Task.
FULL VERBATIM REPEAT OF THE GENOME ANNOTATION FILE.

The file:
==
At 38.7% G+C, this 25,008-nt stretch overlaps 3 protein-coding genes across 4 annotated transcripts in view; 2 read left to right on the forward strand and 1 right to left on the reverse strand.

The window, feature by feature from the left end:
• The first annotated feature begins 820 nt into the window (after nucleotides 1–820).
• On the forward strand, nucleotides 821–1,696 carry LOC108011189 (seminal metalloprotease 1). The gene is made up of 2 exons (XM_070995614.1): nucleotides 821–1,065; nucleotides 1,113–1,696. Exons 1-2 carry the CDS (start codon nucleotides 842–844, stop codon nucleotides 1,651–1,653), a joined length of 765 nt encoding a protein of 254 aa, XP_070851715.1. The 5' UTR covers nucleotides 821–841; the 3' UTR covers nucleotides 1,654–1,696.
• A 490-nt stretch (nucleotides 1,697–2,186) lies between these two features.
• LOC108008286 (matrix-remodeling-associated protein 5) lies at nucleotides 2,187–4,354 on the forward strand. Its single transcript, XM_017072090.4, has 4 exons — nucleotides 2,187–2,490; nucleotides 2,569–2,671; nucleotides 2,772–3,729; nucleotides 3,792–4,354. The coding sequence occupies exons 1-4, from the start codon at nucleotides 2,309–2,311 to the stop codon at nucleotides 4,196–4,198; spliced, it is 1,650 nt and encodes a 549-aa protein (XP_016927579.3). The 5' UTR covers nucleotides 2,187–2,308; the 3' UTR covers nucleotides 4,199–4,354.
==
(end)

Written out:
At 38.7% G+C, this 25,008-nt stretch overlaps 3 protein-coding genes across 4 annotated transcripts in view; 2 read left to right on the forward strand and 1 right to left on the reverse strand.

The window, feature by feature from the left end:
• The first annotated feature begins 820 nt into the window (after nucleotides 1–820).
• On the forward strand, nucleotides 821–1,696 carry LOC108011189 (seminal metalloprotease 1). The gene is made up of 2 exons (XM_070995614.1): nucleotides 821–1,065; nucleotides 1,113–1,696. Exons 1-2 carry the CDS (start codon nucleotides 842–844, stop codon nucleotides 1,651–1,653), a joined length of 765 nt encoding a protein of 254 aa, XP_070851715.1. The 5' UTR covers nucleotides 821–841; the 3' UTR covers nucleotides 1,654–1,696.
• A 490-nt stretch (nucleotides 1,697–2,186) lies between these two features.
• LOC108008286 (matrix-remodeling-associated protein 5) lies at nucleotides 2,187–4,354 on the forward strand. Its single transcript, XM_017072090.4, has 4 exons — nucleotides 2,187–2,490; nucleotides 2,569–2,671; nucleotides 2,772–3,729; nucleotides 3,792–4,354. The coding sequence occupies exons 1-4, from the start codon at nucleotides 2,309–2,311 to the stop codon at nucleotides 4,196–4,198; spliced, it is 1,650 nt and encodes a 549-aa protein (XP_016927579.3). The 5' UTR covers nucleotides 2,187–2,308; the 3' UTR covers nucleotides 4,199–4,354.